sawfly long.jpgThe shutdown of Sony Liverpool last year was a sincere downer not only for the people at that studio and the UK game industry, but also for fans of the Wipeout racing franchise.

But when a larger game studio collapses, the seeds of talent typically explode across the landscape, and soon we see smaller studios crop up that are ready to start a new chapter of creative independence.

Announced last week, Liverpool-based Sawfly is made up of four key ex-Sony Liverpool developers. Right now, they are taking on contracts from other companies, finishing up their new studio's first game, a "cheeky, irreverent" game for publisher Ripstone, and pitching a new property.

Mike Humphrey, Sawfly's managing director, took some time to answer a few quick questions via email. (And sorry Wipeout fans -- they're not focusing on racing games right now.)

What did the members of your team do at Sony Liverpool, and what will they be doing at Sawfly?

Karl Jones was a lead designer and will be Sawfly's design director. Andrew was lead programmer, and will be Sawfly's technical director. Jon Eggelton was a principle artist and will be our art director. I was a lead designer and will be Sawfly's managing director.

You said in your original announcement that all of you had the opportunity to take jobs at large developers. Can you explain further why you didn't take that opportunity? What about job security?

We all have an idea of the kind of experiences we would like to make, and we thought the best way to make this a reality was to go it alone. As for security, you take a gamble whatever your decisions are, and we thought that betting on ourselves seemed like the most secure option.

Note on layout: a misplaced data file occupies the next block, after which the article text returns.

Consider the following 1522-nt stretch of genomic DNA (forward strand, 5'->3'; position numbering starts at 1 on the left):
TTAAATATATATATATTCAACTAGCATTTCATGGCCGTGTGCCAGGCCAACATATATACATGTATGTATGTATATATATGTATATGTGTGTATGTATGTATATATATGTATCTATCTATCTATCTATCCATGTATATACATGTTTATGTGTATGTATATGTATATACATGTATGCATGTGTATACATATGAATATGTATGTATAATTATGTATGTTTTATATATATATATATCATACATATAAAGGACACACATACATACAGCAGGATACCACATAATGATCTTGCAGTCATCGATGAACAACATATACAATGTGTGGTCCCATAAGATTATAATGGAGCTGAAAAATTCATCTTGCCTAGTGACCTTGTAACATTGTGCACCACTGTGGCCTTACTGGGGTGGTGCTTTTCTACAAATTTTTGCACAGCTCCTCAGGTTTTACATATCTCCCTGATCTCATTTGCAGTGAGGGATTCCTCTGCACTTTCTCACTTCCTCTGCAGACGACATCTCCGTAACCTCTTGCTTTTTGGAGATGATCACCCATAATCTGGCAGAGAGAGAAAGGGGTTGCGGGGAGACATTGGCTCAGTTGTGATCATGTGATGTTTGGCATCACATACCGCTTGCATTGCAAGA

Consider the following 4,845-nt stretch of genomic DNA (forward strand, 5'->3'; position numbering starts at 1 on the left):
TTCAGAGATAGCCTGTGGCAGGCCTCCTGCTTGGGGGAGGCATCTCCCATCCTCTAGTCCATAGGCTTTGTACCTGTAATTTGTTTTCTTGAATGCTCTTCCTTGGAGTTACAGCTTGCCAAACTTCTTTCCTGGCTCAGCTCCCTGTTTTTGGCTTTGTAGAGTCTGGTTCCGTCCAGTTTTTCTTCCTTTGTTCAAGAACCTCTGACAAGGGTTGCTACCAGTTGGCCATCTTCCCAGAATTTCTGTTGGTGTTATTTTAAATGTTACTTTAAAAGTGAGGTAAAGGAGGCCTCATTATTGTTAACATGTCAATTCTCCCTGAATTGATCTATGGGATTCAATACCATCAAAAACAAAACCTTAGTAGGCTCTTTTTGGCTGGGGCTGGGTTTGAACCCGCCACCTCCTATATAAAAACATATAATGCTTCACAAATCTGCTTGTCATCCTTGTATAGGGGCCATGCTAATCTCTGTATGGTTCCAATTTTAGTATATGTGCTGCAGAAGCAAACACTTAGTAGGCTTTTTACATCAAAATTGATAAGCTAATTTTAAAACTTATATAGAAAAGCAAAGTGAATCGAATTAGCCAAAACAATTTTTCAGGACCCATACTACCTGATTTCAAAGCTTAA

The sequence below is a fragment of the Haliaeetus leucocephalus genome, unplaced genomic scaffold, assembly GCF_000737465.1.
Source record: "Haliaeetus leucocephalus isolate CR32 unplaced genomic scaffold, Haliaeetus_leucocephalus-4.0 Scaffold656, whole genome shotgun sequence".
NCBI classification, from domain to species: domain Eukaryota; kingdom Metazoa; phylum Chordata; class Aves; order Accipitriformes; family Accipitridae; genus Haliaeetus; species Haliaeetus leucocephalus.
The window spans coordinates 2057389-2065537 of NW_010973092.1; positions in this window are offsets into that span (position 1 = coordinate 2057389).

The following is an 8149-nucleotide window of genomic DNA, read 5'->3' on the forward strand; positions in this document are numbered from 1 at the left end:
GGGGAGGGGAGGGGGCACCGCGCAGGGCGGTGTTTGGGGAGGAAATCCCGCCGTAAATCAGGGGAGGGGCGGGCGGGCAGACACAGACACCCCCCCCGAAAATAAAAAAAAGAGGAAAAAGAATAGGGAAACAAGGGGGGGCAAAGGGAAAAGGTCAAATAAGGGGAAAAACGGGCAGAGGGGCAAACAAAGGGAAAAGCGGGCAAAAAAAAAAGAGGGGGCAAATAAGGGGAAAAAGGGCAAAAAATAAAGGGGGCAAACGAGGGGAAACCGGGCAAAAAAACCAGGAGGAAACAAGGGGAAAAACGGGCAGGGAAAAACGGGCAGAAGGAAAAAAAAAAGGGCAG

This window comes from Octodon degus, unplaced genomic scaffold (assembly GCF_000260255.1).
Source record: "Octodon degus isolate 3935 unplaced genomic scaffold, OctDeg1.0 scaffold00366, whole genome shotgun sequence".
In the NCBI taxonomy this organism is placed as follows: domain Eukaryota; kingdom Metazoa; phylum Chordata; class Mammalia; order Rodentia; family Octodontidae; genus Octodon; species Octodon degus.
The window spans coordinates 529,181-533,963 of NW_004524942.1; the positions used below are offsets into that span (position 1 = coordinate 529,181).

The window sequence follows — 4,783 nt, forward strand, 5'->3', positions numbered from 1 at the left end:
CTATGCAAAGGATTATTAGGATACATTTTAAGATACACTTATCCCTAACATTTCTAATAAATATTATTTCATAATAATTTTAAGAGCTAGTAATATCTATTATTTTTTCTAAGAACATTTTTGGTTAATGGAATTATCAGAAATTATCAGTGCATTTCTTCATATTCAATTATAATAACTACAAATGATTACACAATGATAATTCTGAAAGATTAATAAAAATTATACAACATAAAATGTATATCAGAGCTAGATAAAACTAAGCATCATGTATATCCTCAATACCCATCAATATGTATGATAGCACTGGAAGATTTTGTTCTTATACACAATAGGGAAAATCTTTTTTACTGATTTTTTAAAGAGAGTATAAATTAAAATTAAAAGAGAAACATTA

What's been the biggest challenge of starting your own studio?

The biggest thing for us is the sheer breadth of additional work that comes with starting and running a company. As an employee there are lots of things that go on in the background that are someone else's job. With starting up, everything is our job.

You said in your announcement press release, "We don't want to tick boxes just to get something out the door." Did you find that that's often what it's like, working at a large developer?

Not really. Working for a large developer brings a lot of advantages of its own. Studio Liverpool was a world class developer, which housed some of the very best talent in the industry, and we loved our time there.

What about the racing and driving genre? What future do you envision for it, and will you work in it again?

There are so many great racing franchises out there, but for one reason or another they just aren't selling as well as they used to. We still love racing games, but our focus is elsewhere right now.

[Kris Graft wrote this piece originally for sister site Gamasutra.]